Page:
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Who has Standing to Oppose or Cancel My Trademark?

By Eric Misterovich

The first question in any trademark opposition or cancellation proceeding is likely a question of whether the opposer (for opposition proceedings) or petitioner (for cancellation proceedings) has standing to pursue the action. The rules for establishing standing, meaning a sufficient interest in the mark to litigate, are relatively easy to establish and are generally considered a rather low burden.

To establish standing to oppose the registration of a mark or to cancel a mark, a party must plead that it has a “real interest” in the outcome of the proceeding. Ritchie v. Simpson, 170 F.3d 1092, 50 USPQ, 1023, 1025-26 (Fed. Cir. 1999). To plead a ‘real interest’ in the case, opposer must allege a ‘direct and personal stake’ in the outcome of the proceeding, and the allegations in support of its belief of damage must have a reasonable basis in fact.” Petroleos Mexicanos v. Intermix S.A., 97 U.S.P.Q.2d 1403 (T.T.A.B. 2010) (quoting Ritchie v. Simpson, 170 F.3d 1092, 50 USPQ2d 1023, 1027 (Fed. Cir. 1999)).

The purpose of standing is to prevent litigation where there is no real controversy between the parties, where a plaintiff, petitioner or opposer, is no more than an intermeddler. Lipton Industries, Inc. v. Ralston Purina Co., 670 F.2d 1024, 213 USPWQ 185, 187 (CCPA 1982). This is a low threshold. Syngenta Crop Protection, Inc. v. Bio-Chek, LLC, 90 U.S.P.Q.2d 1112, n.8, 2009 WL 691309 (T.T.A.B. 2009). The issue is not whether the opposer owns the mark or is entitled to register it, but merely whether it is likely that he would be somehow damaged if a registration were granted to the applicant.” Wilson v. Delaunay, 245 F.2d 877, 114 U.S.P.Q. 339 (C.C.P.A. 1957). “All that is necessary…is that the ‘person’ bringing the opposition establish conditions and circumstances from which damages to it from the opposed mark can be assumed.” FBI v. Societe: “M. Bril & Co.,” 172 U.S.P.Q. 310 (T.T.A.B. 1971); 3 McCarthy on Trademarks and Unfair Competition § 20:7 (4th ed.).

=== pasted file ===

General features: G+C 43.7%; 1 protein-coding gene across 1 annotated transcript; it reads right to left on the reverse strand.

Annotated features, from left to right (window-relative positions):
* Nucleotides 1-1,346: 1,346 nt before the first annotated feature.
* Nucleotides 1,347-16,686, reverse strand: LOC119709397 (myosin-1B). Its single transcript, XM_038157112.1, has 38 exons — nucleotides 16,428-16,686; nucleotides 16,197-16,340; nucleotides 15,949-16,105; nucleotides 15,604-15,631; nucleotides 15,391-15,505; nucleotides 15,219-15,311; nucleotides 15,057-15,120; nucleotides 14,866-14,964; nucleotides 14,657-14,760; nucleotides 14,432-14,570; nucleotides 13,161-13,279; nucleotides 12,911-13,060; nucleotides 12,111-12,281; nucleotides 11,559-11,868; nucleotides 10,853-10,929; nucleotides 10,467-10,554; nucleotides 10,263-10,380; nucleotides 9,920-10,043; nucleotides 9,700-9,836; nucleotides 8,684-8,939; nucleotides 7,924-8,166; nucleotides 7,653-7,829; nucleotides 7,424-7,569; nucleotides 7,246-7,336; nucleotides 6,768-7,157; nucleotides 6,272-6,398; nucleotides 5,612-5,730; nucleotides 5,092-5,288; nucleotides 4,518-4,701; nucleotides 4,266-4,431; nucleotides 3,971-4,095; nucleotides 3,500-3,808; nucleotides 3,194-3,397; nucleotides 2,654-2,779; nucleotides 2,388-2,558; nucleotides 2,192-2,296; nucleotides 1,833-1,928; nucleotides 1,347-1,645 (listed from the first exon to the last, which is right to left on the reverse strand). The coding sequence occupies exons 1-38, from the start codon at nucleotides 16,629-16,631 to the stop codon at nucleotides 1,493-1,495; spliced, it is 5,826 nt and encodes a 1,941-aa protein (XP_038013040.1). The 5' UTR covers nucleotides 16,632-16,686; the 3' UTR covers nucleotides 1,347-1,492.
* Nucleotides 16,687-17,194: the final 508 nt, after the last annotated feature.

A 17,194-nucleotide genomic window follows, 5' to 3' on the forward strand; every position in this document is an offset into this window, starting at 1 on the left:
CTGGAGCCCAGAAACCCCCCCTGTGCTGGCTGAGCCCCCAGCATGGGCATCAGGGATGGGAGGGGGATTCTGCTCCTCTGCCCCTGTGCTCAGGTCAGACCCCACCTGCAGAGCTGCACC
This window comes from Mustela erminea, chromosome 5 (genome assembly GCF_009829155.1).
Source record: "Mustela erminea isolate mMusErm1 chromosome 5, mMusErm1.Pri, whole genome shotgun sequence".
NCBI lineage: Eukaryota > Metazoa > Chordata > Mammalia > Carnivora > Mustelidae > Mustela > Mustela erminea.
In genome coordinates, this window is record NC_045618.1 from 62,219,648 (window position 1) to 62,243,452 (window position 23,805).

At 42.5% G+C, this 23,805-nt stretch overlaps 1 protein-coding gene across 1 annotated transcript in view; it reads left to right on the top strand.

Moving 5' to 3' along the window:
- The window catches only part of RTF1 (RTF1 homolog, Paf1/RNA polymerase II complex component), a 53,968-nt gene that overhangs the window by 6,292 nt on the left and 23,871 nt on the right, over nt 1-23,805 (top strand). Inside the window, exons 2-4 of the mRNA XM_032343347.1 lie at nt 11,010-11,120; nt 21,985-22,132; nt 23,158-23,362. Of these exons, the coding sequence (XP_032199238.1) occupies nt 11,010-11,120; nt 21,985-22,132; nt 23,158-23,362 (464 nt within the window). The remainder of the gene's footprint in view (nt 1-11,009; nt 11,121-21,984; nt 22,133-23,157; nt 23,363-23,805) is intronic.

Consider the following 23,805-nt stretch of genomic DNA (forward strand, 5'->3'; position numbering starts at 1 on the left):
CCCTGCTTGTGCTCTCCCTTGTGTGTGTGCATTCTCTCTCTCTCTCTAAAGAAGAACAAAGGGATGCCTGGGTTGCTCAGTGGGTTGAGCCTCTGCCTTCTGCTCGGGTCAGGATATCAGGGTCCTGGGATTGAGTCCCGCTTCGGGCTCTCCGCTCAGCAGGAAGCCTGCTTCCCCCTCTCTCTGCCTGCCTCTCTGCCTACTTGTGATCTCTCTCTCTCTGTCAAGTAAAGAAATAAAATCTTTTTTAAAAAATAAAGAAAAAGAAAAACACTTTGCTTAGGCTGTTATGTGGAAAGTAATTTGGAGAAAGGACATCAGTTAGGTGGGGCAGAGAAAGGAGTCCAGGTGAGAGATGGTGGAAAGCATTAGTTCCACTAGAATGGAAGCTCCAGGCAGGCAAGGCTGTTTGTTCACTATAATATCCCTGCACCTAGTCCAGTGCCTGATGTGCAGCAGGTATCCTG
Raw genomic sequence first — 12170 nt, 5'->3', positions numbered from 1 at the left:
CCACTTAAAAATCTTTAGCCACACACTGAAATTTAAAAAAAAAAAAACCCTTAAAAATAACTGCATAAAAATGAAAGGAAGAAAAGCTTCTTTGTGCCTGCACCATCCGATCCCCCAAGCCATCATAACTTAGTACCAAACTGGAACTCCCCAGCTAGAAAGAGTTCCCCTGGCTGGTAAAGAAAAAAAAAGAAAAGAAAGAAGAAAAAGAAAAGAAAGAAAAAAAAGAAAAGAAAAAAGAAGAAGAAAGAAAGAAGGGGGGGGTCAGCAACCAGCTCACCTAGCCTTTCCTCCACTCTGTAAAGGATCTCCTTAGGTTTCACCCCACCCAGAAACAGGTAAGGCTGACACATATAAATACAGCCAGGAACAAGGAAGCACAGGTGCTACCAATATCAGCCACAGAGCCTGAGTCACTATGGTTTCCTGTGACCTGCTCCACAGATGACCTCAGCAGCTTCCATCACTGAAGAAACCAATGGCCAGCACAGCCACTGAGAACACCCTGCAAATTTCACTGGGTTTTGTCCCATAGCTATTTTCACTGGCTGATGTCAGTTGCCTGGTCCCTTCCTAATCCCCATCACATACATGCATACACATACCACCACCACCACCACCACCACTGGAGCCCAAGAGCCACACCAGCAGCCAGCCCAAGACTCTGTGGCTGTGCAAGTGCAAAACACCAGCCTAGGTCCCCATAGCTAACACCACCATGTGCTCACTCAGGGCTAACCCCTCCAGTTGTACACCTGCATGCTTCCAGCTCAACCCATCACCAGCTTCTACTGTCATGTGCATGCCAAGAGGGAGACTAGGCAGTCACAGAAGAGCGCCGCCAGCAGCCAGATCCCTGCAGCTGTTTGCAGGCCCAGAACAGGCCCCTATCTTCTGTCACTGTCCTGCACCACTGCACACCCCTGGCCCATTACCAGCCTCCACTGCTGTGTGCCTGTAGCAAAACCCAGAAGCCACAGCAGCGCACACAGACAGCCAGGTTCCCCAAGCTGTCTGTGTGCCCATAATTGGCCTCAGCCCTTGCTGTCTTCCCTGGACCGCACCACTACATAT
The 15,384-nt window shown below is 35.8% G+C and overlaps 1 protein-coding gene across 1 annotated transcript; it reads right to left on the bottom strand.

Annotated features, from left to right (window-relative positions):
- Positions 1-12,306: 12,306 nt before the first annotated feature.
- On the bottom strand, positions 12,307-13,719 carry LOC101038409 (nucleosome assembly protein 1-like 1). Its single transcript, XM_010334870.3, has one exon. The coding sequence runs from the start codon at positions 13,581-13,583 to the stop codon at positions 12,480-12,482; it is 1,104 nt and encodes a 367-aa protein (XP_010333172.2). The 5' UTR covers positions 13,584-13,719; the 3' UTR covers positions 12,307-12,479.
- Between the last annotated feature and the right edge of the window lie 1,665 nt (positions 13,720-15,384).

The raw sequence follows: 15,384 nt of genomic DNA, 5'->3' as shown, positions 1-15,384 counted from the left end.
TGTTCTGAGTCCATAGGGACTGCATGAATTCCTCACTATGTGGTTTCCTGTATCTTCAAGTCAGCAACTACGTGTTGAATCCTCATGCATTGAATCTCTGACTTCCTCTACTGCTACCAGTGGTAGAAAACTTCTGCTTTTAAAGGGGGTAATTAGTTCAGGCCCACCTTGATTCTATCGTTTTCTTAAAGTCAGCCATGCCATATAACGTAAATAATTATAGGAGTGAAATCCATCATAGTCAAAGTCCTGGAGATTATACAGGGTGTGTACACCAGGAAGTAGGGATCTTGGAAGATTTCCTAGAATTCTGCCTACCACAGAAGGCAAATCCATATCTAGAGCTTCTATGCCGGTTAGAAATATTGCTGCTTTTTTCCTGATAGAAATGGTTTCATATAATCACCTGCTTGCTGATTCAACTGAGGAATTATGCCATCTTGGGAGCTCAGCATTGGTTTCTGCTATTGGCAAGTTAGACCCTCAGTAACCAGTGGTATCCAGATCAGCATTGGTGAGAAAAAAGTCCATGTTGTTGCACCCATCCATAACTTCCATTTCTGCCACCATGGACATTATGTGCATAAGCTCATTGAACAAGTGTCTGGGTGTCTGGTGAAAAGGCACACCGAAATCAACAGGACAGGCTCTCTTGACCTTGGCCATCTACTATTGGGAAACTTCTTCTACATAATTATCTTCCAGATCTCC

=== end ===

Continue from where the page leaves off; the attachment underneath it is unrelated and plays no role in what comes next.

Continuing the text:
While the Lanham Act provides a relatively low standard for standing, it remains the first question that must be addressed in trademark opposition and cancellation proceedings.

For more information, contact Revision Legal’s trademark attorneys through the forms on this page or call 855-473-8474.

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